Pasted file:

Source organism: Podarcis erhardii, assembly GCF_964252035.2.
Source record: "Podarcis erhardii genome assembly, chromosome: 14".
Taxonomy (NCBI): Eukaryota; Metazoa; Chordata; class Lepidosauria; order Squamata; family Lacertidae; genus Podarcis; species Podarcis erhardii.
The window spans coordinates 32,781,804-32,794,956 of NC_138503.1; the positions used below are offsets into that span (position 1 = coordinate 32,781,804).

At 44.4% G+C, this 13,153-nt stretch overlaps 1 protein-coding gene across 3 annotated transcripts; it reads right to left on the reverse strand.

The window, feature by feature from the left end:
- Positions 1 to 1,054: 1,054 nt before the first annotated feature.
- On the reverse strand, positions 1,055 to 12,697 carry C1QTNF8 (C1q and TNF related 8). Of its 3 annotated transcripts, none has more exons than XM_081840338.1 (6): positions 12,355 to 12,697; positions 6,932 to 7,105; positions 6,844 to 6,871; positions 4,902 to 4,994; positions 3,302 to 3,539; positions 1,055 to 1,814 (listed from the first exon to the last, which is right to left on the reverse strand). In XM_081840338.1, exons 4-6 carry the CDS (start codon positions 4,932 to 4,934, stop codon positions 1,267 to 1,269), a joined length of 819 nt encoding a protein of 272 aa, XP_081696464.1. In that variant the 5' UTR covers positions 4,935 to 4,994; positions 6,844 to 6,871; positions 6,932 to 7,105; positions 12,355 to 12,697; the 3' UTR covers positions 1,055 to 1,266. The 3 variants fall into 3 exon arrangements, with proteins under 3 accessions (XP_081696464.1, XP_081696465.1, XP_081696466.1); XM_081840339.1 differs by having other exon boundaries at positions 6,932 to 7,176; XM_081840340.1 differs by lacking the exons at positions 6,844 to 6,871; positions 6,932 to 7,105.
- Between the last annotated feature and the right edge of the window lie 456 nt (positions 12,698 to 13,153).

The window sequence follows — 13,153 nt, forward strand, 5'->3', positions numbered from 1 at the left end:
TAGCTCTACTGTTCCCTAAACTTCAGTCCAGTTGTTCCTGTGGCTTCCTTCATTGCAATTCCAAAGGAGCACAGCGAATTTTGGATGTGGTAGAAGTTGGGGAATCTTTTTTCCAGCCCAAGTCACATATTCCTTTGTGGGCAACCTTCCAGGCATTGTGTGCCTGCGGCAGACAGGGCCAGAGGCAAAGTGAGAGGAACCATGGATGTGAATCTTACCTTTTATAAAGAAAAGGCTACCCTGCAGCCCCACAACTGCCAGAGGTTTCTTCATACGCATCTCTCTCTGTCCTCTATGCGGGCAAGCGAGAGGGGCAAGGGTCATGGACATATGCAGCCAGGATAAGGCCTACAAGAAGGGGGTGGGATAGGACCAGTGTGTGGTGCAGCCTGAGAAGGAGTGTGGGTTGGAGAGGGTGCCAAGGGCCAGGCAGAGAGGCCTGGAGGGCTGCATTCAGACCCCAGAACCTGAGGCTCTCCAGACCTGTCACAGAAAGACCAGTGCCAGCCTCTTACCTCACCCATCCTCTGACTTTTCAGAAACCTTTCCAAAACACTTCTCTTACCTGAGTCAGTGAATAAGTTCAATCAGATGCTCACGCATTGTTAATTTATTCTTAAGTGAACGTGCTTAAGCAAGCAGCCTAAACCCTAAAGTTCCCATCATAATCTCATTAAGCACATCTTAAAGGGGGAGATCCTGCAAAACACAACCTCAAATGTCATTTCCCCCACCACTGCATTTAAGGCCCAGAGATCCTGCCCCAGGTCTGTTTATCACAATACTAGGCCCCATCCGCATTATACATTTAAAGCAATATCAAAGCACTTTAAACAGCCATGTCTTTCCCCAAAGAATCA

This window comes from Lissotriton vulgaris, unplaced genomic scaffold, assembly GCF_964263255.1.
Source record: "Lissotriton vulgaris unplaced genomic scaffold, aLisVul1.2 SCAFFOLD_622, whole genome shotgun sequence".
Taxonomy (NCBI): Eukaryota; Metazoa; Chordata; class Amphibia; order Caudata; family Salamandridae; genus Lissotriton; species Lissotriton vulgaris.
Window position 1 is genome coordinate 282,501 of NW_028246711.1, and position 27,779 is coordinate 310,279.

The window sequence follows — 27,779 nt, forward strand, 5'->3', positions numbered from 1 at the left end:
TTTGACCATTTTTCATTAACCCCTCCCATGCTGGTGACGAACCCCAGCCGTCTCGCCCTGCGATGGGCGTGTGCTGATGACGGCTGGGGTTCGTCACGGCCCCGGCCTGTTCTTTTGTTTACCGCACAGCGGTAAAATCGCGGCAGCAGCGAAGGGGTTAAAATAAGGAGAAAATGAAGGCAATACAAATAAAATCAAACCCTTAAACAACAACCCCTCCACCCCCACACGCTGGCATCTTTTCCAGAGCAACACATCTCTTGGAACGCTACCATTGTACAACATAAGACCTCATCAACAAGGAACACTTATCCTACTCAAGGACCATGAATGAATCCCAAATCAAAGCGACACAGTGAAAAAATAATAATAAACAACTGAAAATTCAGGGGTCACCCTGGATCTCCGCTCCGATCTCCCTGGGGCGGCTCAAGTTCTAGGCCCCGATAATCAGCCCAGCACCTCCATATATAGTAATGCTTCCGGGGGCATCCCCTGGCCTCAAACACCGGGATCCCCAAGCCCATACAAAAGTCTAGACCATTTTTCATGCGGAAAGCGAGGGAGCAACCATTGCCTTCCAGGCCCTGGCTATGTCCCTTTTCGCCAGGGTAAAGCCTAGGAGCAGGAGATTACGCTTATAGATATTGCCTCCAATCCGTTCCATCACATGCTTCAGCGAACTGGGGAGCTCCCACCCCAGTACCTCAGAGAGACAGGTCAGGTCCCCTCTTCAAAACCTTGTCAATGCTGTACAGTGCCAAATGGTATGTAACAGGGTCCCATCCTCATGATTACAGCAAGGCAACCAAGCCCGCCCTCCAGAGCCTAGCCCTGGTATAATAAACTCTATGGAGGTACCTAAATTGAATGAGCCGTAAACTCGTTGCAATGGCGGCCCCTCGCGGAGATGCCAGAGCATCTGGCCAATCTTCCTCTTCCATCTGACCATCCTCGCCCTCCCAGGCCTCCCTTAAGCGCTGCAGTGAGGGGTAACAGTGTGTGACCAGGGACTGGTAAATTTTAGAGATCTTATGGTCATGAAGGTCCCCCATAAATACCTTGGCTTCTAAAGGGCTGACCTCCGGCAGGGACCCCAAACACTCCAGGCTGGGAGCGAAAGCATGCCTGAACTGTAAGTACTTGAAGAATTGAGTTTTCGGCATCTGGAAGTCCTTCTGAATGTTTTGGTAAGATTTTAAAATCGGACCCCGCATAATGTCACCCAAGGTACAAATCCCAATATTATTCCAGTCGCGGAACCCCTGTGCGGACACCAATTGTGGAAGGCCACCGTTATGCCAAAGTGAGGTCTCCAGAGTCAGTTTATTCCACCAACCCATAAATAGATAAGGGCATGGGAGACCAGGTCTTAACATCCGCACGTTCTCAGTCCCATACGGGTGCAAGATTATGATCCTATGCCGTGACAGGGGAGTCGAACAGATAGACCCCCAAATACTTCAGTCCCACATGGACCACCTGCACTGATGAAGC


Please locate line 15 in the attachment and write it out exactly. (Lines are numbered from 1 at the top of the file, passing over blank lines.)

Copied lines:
Window position 1 is genome coordinate 282,501 of NW_028246711.1, and position 27,779 is coordinate 310,279.